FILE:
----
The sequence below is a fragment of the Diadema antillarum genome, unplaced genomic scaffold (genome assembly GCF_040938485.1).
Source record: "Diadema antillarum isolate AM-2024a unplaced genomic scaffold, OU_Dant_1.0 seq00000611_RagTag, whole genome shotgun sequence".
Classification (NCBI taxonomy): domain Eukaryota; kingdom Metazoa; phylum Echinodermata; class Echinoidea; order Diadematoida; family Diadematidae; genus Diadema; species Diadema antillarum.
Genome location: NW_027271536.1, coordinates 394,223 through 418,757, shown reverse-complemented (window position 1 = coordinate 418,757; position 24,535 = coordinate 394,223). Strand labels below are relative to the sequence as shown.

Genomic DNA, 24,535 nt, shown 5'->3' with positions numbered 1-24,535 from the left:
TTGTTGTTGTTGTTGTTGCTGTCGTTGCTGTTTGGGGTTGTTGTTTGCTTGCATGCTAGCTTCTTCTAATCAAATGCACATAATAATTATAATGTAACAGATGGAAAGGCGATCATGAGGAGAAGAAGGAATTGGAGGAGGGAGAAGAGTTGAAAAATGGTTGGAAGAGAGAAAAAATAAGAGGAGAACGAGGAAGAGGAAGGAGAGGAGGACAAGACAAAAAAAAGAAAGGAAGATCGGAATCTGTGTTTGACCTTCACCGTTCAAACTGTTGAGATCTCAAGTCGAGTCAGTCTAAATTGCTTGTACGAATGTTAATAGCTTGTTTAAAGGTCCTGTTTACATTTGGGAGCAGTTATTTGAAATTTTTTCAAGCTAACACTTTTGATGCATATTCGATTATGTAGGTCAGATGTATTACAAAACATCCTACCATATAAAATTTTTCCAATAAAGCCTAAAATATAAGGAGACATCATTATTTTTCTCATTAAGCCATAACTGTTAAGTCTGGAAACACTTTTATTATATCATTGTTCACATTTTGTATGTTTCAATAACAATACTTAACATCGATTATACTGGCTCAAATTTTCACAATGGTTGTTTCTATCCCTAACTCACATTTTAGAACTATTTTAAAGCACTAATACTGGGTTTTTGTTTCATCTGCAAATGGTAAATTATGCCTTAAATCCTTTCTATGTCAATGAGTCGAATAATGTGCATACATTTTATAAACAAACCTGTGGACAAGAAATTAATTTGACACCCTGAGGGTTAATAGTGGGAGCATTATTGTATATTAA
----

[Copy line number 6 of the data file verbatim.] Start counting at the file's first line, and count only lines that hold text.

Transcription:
TTGTTGTTGTTGTTGTTGCTGTCGTTGCTGTTTGGGGTTGTTGTTTGCTTGCATGCTAGCTTCTTCTAATCAAATGCACATAATAATTATAATGTAACAGATGGAAAGGCGATCATGAGGAGAAGAAGGAATTGGAGGAGGGAGAAGAGTTGAAAAATGGTTGGAAGAGAGAAAAAATAAGAGGAGAACGAGGAAGAGGAAGGAGAGGAGGACAAGACAAAAAAAAGAAAGGAAGATCGGAATCTGTGTTTGACCTTCACCGTTCAAACTGTTGAGATCTCAAGTCGAGTCAGTCTAAATTGCTTGTACGAATGTTAATAGCTTGTTTAAAGGTCCTGTTTACATTTGGGAGCAGTTATTTGAAATTTTTTCAAGCTAACACTTTTGATGCATATTCGATTATGTAGGTCAGATGTATTACAAAACATCCTACCATATAAAATTTTTCCAATAAAGCCTAAAATATAAGGAGACATCATTATTTTTCTCATTAAGCCATAACTGTTAAGTCTGGAAACACTTTTATTATATCATTGTTCACATTTTGTATGTTTCAATAACAATACTTAACATCGATTATACTGGCTCAAATTTTCACAATGGTTGTTTCTATCCCTAACTCACATTTTAGAACTATTTTAAAGCACTAATACTGGGTTTTTGTTTCATCTGCAAATGGTAAATTATGCCTTAAATCCTTTCTATGTCAATGAGTCGAATAATGTGCATACATTTTATAAACAAACCTGTGGACAAGAAATTAATTTGACACCCTGAGGGTTAATAGTGGGAGCATTATTGTATATTAA